Thursday, November 26, 2009
investigates the future of the massive consumer loan industry and its impact on a fragile national economy.
In The Card Game, a follow-up to the Secret History of the Credit Card and a joint project with The New York Times, Bergman and the Times talk to industry insiders, lobbyists, politicians and consumer advocates as they square off over attempts to reform the way the industry has done business for decades. (more)
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"With unemployment surpassing 10 percent and credit to businesses remaining tight, consumers and businesses are increasingly turning to the financial relief of bankruptcy," said Samuel Gerdano, executive director of the nonpartisan American Bankruptcy Institute, in a statement.
There were 388,485 filings in the July-to-September period, up from 292,291 a year earlier and up 2 percent from the second quarter's 381,073, according to data released Wednesday by the Administrative Office of the U.S. Courts.
Consumer filings rose 33 percent to 373,308 from 280,787 a year earlier, while business filings increased 32 percent to 15,177 from 11,504. (more)
Billionaire George Soros believes a “bloodletting” may be in the offing for leveraged buyout firms (LBOs) and commercial real estate investors amid the worst economy in seven decades.
“In commercial real estate and leveraged buyouts, the bloodletting is yet to come,” Soros said in a speech in Europe, reported by Bloomberg News.
“These factors will continue to weigh on the American economy, and the American consumer will no longer be able to serve as the motor for the world economy.”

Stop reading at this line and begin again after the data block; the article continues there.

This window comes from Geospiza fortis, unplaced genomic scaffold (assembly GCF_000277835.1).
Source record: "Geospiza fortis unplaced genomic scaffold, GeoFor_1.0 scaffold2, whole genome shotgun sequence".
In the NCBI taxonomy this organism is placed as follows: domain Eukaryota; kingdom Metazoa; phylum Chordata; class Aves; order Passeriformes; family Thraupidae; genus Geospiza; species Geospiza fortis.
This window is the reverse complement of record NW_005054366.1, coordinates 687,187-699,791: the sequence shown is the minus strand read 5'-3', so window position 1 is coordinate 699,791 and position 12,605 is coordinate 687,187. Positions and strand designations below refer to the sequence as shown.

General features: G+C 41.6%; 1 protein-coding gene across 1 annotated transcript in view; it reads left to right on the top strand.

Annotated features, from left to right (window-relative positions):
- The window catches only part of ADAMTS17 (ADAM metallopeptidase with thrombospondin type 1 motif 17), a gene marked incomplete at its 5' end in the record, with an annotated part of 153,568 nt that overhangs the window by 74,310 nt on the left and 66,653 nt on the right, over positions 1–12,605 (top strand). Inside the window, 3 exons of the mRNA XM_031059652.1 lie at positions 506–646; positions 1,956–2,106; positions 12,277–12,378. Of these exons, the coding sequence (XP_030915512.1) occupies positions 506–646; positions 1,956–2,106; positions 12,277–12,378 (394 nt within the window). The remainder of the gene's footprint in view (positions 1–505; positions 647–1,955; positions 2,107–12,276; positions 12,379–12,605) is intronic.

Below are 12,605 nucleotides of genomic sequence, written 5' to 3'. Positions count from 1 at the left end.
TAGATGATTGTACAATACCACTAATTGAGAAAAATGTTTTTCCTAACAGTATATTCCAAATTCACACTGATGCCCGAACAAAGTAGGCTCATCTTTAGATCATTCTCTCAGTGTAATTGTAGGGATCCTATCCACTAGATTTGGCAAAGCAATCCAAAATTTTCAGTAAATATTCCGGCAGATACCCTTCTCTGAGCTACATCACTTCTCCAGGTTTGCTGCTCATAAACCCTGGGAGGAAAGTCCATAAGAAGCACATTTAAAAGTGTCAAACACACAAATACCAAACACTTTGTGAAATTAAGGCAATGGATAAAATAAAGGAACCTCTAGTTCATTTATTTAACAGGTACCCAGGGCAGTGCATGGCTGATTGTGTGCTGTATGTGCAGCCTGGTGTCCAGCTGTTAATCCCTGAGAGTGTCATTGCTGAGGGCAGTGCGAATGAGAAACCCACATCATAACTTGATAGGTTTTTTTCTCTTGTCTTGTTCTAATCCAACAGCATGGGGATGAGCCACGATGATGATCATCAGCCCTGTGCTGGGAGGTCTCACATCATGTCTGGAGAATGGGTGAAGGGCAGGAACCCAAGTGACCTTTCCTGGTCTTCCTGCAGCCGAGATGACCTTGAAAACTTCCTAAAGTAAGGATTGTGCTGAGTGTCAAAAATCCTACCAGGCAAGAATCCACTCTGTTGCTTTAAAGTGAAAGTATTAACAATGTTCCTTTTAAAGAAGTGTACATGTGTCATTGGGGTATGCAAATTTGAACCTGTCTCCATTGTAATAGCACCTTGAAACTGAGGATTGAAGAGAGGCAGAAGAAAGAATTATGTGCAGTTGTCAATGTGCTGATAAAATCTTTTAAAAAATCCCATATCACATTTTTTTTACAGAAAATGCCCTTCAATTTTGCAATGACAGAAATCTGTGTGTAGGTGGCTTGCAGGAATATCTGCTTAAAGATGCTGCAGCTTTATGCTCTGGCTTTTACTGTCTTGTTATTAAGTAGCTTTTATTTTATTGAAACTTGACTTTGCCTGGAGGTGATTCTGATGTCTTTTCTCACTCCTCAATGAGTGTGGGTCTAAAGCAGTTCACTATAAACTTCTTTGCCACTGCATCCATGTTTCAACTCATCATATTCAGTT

Bankers across the globe have accounted for $1.66 trillion of write downs and write-offs on bad loans since the start of the credit crisis in 2007. (more)
One of the leading financial newsletter publishers in the U.S., Mark Hulbert of The Hulbert Financial Digest, is reporting that now may be the time for investors to leverage their portfolios “200 percent” and short the stock market.
Writing in his column for MarketWatch, Hulbert, notes that Robert Prechter, the famous follower of the Elliott Wave theory, is now totally bearish on the U.S. stock market.
“That's because he has been playing the equity market from the short side for quite some time now,” writes Hulbert.
“But what is news is that, earlier this week, he became even more aggressively bearish than usual: He is now recommending that traders allocate 200 percent of their stock trading portfolios to shorting the stock market.” (more)
True, there’s hardly a difference to the everyday investor between a 0.3% and a 0.04% yield. After fees and inflation, you’ll end up losing money either way.
But it’s worth noting that short-term Treasuries are at their highest demand since it hit the fan this time last year. In fact, the Treasury auctioned off $31 billion in 6-month bills yesterday at 0.14%, the lowest level ever. Ditto with their auction of 2-year notes later in the day.
In other words, the majority of the market can’t find anything better to do with cash than stuff it away at a near-negative yield for a few months… not the best sign for stocks. With the holiday lull and tax-selling season right around the corner, it’s hard to blame them.